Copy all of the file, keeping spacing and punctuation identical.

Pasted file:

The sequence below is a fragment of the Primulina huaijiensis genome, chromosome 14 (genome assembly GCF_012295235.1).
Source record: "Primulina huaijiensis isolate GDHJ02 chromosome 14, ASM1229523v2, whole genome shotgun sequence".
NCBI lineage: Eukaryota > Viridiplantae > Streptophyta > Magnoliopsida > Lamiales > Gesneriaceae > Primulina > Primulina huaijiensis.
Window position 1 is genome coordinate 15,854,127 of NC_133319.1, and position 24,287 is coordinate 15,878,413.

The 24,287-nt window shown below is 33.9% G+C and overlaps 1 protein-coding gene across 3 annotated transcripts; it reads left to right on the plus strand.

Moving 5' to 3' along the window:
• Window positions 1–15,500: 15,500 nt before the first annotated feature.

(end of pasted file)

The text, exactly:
The sequence below is a fragment of the Primulina huaijiensis genome, chromosome 14 (genome assembly GCF_012295235.1).
Source record: "Primulina huaijiensis isolate GDHJ02 chromosome 14, ASM1229523v2, whole genome shotgun sequence".
NCBI lineage: Eukaryota > Viridiplantae > Streptophyta > Magnoliopsida > Lamiales > Gesneriaceae > Primulina > Primulina huaijiensis.
Window position 1 is genome coordinate 15,854,127 of NC_133319.1, and position 24,287 is coordinate 15,878,413.

The 24,287-nt window shown below is 33.9% G+C and overlaps 1 protein-coding gene across 3 annotated transcripts; it reads left to right on the plus strand.

Moving 5' to 3' along the window:
• Window positions 1–15,500: 15,500 nt before the first annotated feature.